Saturday, February 24, 2018

Quest Kodiak 100, N772RT, registered to Lease Air LLC and operated by Aerowest Aviation d/b/a Redtail Air: Fatal accident occurred December 12, 2016 near Canyonlands Field Airport (KCNY), Moab, Grand County, Utah

Kim Ruble served in the U.S. Army between 1971 and 1973 in Germany with the 385th MP Battalion. He was very proud to give service to his country. Kim was also a member of the Freemasons and was granted the exalted position of Grand Master.

Kim worked as a millwright in Waterford, Ohio, until retirement 2003, when he then began his love for traveling. He especially loved to visit Cody, Wyoming, and Glacier National Park, Montana but made Moab, Utah, his home in 2011. He and his wife, Lisa, worked together at the Moab KOA, making many dear friends. Kim then began working at Redtail Air Adventures the following year, where he claimed he “lived the dream” of flying daily. Kim soon became the chief pilot of Redtail Air and loved to give tours to and connect with visitors from all over the world. 

Donald “Kim” Ruble 

The National Transportation Safety Board traveled to the scene of this accident.

Additional Participating Entities: 
Federal Aviation Administration / Flight Standards District Office; Salt Lake City, Utah 
Quest Aircraft; Sandpoint, Idaho
Pratt & Whitney Canada; Longueuil, Quebec, Canada

Aviation Accident Final Report - National Transportation Safety Board:

Investigation Docket - National Transportation Safety Board:

Location: Moab, UT
Accident Number: WPR17FA035
Date & Time: 12/12/2016, 0537 MST 
Registration: N772RT
Aircraft Damage: Destroyed
Defining Event: Loss of control in flight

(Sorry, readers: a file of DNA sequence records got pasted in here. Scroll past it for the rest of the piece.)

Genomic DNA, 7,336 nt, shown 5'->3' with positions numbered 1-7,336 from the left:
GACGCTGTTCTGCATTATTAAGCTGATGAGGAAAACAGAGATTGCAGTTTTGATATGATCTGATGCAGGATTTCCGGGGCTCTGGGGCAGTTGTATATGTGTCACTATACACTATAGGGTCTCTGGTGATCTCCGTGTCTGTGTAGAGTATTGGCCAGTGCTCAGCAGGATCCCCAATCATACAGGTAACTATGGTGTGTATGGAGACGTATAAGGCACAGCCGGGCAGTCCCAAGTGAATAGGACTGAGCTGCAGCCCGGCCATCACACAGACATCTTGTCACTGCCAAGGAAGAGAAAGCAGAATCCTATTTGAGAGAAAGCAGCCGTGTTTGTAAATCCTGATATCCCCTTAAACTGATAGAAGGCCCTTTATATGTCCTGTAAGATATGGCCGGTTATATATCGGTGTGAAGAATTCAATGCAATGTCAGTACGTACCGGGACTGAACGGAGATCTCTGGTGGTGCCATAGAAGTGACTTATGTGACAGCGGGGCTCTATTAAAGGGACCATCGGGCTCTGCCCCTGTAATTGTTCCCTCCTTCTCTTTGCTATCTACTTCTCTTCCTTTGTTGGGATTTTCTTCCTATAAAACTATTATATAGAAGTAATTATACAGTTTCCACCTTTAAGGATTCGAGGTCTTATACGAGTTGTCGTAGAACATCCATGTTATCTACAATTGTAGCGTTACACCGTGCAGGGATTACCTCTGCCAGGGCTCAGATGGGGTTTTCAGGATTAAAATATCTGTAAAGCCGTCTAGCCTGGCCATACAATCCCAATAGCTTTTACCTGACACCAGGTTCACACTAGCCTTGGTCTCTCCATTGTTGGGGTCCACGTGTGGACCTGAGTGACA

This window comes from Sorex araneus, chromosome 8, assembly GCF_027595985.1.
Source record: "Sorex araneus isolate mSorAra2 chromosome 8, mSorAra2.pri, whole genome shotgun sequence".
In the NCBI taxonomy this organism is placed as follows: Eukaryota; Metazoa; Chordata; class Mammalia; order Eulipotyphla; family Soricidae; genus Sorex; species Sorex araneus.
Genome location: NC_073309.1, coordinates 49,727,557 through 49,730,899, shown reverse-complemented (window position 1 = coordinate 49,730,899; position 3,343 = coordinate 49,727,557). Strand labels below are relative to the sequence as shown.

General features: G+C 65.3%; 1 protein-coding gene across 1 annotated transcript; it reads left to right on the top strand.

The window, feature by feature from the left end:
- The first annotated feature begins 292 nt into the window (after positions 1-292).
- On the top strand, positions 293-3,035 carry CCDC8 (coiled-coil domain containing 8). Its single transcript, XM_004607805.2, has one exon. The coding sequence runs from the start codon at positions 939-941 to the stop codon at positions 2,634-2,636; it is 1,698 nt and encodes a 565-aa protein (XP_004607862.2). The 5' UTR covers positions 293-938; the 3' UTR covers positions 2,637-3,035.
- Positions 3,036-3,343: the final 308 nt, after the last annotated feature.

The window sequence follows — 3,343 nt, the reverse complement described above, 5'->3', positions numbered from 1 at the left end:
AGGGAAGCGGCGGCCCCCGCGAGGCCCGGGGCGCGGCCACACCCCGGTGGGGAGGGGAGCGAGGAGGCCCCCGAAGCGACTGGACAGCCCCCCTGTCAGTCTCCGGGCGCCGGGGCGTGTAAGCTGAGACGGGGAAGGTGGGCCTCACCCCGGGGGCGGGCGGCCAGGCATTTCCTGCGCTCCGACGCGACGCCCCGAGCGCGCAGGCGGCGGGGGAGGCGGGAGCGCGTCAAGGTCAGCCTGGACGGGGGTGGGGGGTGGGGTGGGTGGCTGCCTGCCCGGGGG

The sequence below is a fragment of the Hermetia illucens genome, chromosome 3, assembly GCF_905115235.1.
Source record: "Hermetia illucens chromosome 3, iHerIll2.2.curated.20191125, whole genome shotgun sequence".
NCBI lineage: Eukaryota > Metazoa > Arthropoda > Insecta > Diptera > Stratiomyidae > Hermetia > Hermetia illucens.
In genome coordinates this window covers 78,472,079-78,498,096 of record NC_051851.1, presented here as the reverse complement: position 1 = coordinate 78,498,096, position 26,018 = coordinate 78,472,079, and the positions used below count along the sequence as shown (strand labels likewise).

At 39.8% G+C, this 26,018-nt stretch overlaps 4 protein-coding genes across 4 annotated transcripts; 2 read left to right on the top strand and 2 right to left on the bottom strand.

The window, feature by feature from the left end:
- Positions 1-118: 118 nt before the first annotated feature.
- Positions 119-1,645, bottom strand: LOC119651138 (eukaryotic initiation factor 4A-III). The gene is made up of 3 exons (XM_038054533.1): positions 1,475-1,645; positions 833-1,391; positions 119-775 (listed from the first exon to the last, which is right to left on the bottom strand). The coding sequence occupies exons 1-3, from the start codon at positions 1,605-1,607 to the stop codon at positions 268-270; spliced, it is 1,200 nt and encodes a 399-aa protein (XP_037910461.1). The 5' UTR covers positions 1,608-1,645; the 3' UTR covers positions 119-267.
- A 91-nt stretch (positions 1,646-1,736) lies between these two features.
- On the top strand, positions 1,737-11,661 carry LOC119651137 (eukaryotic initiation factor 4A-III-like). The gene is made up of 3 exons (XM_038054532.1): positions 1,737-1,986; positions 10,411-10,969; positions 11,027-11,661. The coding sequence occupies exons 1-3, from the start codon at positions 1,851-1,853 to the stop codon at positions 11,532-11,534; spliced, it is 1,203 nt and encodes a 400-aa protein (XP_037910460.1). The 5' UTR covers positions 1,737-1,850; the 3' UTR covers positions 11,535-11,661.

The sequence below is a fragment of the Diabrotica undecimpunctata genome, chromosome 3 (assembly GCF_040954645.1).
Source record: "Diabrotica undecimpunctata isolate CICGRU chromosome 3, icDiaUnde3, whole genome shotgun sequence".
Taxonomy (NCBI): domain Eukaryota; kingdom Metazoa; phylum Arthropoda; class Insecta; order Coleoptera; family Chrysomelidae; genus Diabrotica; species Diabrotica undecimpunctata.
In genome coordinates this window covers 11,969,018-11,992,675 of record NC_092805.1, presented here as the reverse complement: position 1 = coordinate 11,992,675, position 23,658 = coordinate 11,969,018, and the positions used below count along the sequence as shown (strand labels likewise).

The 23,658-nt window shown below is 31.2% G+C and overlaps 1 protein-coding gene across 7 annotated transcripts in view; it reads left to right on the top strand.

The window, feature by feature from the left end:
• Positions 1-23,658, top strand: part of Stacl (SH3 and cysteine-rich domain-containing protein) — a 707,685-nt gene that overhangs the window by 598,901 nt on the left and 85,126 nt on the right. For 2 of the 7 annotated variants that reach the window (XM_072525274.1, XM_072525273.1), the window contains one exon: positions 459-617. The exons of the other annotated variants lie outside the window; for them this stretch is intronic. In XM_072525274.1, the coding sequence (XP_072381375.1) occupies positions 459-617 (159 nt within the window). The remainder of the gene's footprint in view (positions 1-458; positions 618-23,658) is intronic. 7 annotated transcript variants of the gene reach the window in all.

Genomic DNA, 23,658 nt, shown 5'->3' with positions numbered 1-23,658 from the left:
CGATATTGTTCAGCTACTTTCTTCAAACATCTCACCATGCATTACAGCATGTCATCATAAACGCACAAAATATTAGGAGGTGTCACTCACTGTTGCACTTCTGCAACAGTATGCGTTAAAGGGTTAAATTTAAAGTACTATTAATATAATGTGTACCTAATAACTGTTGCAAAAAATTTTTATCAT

Injuries: 1 Fatal
Flight Conducted Under:  Part 135: Air Taxi & Commuter - Non-scheduled 


The commercial pilot was departing on a routine positioning flight in dark night visual meteorological conditions. Footage from a security camera at the airport showed the airplane take off normally and initiate a right turn, which was the established direction of traffic for the takeoff runway. The airplane continued the right turn, then entered an increasingly rapid descent and subsequently impacted terrain about 1 mile southwest from the airport. The wreckage distribution was consistent with a high-energy impact. Examination of the airframe and engine revealed no evidence of any preimpact mechanical malfunctions or anomalies that would have precluded normal operation.

Autopsy and toxicology testing of the pilot did not reveal any evidence of impairment or incapacitation. Visual conditions prevailed in the area at the time of the accident; however, the setting Moon was obscured by cloud cover, and the airport was located in an area of remote, sparsely-populated high desert terrain. This would have resulted in few visual references to which the pilot could have oriented the airplane. Although the pilot had experience operating in this environment in night conditions and held an instrument rating, the circumstances of the accident are consistent with the known effects of spatial disorientation. The investigation could not determine the initiating event which led to the pilot's mismatch between the airplane's perceived and actual attitude; however, he likely experienced a sensory illusion as a result of spatial disorientation, which led to a loss of control.